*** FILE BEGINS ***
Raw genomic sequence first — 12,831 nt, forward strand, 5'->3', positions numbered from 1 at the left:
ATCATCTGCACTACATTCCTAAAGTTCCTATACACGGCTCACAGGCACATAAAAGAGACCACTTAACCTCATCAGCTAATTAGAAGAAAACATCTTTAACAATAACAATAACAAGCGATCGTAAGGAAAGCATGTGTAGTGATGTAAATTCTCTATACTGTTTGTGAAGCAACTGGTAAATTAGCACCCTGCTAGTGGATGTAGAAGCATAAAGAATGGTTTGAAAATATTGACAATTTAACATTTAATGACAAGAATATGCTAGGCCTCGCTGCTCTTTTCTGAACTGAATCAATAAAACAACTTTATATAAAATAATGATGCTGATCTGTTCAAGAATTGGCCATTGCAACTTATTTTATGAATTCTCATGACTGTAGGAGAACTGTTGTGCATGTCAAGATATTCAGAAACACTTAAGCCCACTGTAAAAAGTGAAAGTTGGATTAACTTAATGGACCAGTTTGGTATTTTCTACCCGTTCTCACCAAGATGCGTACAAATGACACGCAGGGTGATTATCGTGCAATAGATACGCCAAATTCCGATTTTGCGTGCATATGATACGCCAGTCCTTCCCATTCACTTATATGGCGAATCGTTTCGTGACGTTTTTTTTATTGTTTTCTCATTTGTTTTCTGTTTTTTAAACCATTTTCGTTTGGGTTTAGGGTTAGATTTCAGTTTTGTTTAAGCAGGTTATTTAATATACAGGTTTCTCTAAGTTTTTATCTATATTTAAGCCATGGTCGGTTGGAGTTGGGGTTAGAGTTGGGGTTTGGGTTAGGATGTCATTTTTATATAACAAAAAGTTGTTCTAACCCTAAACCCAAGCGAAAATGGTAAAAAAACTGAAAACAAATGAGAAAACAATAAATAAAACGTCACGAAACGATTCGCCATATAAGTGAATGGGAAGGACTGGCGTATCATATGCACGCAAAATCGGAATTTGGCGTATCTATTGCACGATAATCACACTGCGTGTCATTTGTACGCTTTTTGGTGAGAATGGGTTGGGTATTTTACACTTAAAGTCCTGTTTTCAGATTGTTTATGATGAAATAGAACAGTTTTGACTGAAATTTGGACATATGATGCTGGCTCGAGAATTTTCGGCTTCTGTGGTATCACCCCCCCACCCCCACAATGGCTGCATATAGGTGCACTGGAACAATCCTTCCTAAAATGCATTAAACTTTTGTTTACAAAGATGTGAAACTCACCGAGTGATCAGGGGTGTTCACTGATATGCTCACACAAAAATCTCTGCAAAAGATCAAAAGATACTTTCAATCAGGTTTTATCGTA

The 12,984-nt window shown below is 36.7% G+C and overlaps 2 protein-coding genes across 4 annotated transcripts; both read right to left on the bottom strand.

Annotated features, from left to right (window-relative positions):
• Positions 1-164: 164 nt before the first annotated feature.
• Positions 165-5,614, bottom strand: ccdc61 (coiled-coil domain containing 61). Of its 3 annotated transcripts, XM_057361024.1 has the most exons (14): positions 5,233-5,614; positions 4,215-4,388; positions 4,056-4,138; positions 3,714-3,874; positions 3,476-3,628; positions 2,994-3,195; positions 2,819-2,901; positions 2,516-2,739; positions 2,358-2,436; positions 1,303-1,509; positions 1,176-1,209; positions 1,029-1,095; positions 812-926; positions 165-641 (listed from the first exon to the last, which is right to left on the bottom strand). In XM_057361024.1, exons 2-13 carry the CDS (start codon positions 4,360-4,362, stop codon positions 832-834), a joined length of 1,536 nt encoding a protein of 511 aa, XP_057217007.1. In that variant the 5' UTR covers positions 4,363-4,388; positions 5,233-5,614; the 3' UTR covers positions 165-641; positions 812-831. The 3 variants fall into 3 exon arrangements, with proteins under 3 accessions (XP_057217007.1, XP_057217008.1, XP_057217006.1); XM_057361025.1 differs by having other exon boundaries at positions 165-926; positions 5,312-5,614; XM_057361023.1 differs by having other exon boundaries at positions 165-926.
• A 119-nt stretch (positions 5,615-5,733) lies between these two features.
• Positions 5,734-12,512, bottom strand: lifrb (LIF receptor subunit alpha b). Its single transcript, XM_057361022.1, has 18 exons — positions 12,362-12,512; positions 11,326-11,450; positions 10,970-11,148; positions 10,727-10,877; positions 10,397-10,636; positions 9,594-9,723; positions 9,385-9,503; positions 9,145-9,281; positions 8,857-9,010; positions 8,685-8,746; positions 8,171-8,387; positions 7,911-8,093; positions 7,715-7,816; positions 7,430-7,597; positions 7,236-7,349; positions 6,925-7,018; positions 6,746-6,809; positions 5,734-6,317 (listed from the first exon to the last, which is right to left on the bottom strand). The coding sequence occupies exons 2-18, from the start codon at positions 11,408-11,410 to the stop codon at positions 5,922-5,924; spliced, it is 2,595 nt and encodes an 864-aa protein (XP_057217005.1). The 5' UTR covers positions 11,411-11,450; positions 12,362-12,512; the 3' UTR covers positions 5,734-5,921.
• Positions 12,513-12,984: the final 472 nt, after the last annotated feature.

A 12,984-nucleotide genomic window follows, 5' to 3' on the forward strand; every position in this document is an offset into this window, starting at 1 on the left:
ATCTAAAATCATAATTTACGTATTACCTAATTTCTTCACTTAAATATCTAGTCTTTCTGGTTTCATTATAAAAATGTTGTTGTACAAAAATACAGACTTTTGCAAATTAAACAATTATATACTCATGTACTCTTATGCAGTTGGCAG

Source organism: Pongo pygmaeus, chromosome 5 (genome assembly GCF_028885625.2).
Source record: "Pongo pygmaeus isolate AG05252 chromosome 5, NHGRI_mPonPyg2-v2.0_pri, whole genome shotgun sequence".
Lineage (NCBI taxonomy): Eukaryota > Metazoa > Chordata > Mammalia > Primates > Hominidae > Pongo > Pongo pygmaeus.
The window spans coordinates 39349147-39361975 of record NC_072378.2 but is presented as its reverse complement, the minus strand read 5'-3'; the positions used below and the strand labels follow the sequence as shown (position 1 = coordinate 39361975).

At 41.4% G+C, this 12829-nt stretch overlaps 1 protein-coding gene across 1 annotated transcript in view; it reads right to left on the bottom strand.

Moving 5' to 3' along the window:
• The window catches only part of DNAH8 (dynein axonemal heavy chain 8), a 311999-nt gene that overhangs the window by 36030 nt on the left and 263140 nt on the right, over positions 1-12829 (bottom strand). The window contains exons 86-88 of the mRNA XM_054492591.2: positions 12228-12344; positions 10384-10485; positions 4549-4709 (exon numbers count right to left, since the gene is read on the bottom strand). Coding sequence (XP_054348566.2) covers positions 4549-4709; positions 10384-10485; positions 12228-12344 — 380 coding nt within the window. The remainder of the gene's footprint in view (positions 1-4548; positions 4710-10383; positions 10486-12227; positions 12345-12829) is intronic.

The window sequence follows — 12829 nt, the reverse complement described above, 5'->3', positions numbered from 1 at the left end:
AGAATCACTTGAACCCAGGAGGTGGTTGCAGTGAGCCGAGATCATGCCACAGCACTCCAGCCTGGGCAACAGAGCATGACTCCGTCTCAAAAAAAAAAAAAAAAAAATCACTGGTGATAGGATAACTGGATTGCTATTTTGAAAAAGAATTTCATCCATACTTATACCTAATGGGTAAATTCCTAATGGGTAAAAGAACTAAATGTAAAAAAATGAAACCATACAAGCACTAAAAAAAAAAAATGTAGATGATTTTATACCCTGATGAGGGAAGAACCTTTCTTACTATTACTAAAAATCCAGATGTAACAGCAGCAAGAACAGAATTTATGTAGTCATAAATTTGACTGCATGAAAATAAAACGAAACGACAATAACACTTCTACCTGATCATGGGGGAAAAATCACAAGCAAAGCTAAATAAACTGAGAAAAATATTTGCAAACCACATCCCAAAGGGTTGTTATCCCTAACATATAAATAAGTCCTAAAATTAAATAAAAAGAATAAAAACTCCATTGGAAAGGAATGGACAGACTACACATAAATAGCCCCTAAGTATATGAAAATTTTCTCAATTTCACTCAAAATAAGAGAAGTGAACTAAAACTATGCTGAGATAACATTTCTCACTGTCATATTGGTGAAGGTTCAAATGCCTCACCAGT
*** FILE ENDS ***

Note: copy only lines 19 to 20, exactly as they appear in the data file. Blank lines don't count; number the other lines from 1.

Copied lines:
The window sequence follows — 12829 nt, the reverse complement described above, 5'->3', positions numbered from 1 at the left end:
AGAATCACTTGAACCCAGGAGGTGGTTGCAGTGAGCCGAGATCATGCCACAGCACTCCAGCCTGGGCAACAGAGCATGACTCCGTCTCAAAAAAAAAAAAAAAAAAATCACTGGTGATAGGATAACTGGATTGCTATTTTGAAAAAGAATTTCATCCATACTTATACCTAATGGGTAAATTCCTAATGGGTAAAAGAACTAAATGTAAAAAAATGAAACCATACAAGCACTAAAAAAAAAAAATGTAGATGATTTTATACCCTGATGAGGGAAGAACCTTTCTTACTATTACTAAAAATCCAGATGTAACAGCAGCAAGAACAGAATTTATGTAGTCATAAATTTGACTGCATGAAAATAAAACGAAACGACAATAACACTTCTACCTGATCATGGGGGAAAAATCACAAGCAAAGCTAAATAAACTGAGAAAAATATTTGCAAACCACATCCCAAAGGGTTGTTATCCCTAACATATAAATAAGTCCTAAAATTAAATAAAAAGAATAAAAACTCCATTGGAAAGGAATGGACAGACTACACATAAATAGCCCCTAAGTATATGAAAATTTTCTCAATTTCACTCAAAATAAGAGAAGTGAACTAAAACTATGCTGAGATAACATTTCTCACTGTCATATTGGTGAAGGTTCAAATGCCTCACCAGT